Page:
Alex Palmer's Natural History Notes and Thoughts

Thoughts and reflections on various social and environmental issues, as well as naturalist observations from the great outdoors.

City weeds…

The city is truly an artificial (human-made) landscape.  Giant freeways and overpasses carry roaring traffic that go past large buildings, parking garages, and a heated sea of asphalt and concrete.  It would seem common sense that these places are of little value to wildlife.  They’re common sense certainly holds true.

However, what about areas in between all of those buildings, bridges, freeway interchanges and railroads?  Those areas that are so overgrown with weeds, vines, and mounds of soil?

Photo A: A native plant garden in Point State Park, Pittsburgh. Evan small patches of naturalized greenspace in between a road or a bridge can provide critical refuges for birds and wildlife.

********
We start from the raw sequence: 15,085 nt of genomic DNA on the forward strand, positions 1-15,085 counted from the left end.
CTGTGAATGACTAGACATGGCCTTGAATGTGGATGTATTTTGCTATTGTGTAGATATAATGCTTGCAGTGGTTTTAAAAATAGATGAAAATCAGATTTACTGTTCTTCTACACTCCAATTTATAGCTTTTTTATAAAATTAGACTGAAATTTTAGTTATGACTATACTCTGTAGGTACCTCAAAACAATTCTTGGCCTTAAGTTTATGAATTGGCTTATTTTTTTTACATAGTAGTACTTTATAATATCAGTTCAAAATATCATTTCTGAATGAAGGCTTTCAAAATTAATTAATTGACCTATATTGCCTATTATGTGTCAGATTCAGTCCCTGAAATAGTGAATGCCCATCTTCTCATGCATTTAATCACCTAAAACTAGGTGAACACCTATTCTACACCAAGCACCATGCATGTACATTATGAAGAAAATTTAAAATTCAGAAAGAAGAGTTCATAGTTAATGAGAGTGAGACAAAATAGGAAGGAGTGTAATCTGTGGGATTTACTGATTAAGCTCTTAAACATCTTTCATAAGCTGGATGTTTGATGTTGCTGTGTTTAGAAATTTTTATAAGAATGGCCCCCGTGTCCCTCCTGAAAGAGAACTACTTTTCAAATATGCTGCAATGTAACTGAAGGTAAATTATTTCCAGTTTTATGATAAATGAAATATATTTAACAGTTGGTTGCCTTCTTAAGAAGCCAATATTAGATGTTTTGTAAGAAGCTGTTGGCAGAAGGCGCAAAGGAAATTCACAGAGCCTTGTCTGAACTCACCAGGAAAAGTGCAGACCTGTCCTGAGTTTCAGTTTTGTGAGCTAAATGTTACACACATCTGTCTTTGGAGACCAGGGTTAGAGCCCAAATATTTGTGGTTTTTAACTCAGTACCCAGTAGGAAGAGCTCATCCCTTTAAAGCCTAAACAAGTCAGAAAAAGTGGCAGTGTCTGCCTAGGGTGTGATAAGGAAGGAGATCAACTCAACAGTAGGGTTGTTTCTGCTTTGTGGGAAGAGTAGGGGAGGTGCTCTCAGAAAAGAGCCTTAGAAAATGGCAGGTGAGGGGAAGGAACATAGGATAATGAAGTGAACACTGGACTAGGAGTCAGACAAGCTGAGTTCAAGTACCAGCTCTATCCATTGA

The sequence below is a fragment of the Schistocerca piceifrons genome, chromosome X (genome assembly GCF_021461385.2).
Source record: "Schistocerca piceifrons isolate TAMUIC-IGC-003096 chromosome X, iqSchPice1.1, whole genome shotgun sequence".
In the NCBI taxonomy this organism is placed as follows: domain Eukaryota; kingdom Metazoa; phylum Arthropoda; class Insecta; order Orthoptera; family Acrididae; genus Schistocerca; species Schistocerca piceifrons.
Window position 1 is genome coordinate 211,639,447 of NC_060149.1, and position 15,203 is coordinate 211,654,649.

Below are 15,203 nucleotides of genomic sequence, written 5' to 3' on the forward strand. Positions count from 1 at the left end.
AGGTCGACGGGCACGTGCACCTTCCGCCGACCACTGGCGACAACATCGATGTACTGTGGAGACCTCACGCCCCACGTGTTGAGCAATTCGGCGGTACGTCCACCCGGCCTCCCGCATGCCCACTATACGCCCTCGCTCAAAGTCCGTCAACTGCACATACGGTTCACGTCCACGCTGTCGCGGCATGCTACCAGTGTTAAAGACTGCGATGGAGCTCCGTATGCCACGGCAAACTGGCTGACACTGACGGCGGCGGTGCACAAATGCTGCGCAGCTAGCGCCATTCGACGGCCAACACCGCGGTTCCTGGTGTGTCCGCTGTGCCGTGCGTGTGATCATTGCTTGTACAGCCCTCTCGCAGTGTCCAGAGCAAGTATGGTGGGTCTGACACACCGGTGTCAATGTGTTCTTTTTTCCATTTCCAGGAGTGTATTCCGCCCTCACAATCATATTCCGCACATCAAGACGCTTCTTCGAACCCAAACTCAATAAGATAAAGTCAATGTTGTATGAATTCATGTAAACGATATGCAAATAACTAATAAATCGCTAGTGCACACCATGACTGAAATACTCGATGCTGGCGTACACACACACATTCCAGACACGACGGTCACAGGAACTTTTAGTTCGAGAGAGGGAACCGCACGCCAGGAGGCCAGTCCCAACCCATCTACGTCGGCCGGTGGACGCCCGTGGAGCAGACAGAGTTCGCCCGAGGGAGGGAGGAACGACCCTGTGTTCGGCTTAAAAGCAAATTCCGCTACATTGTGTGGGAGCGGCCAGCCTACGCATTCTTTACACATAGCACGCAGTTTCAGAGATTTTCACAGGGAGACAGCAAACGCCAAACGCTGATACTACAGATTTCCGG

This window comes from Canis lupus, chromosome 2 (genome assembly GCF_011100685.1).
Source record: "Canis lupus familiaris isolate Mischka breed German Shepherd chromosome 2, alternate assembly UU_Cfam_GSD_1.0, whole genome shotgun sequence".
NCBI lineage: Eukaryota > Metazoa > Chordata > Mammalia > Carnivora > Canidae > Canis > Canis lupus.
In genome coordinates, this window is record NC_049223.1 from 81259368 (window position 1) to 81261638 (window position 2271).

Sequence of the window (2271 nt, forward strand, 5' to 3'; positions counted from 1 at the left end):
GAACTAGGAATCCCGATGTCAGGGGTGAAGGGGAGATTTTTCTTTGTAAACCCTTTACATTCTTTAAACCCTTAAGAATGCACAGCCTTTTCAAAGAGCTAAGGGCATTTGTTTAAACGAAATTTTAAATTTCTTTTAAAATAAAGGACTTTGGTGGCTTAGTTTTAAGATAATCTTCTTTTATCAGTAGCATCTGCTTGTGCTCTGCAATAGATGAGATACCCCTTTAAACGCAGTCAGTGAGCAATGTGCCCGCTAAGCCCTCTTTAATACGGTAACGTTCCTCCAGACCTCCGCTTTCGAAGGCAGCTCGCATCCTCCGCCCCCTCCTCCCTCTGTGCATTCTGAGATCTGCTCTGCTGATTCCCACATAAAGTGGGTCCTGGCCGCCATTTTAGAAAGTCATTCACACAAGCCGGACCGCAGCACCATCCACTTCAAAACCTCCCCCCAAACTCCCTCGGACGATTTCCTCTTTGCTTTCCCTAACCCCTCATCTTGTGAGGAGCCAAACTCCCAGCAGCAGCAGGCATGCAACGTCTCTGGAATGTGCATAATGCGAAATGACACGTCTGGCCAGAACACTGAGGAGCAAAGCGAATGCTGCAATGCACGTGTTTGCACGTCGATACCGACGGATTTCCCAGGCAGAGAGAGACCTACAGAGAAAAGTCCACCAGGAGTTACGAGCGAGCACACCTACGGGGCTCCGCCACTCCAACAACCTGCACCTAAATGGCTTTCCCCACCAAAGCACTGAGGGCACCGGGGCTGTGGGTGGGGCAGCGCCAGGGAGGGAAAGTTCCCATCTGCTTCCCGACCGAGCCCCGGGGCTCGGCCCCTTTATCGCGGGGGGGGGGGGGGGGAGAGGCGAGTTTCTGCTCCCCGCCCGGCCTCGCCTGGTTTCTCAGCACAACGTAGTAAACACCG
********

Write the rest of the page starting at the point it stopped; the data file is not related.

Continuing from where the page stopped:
While they might not seem like much, those wooded hillsides or weedy railroad corridors provide critical wildlife habitat, especially for migrating birds.  In a seemingly endless ecological desert, these overgrown areas provide food, shelter, and space for birds, beneficial insects, and small mammals.  They are also are a testimony to the resilience of nature, as many of these areas harbor native plants that have reestablished themselves on their own.  In addition, the popularity of native plant gardens, such as the one shown in Photo A, can aid in the reestablishment and restoration of native flora and fauna.

So next time you’re feeling daring enough to cross a railroad track  or to stop near the side of a freeway on-ramp, take a second look at those overgrown, messy, and weedy areas.  There’s more life there than you think…

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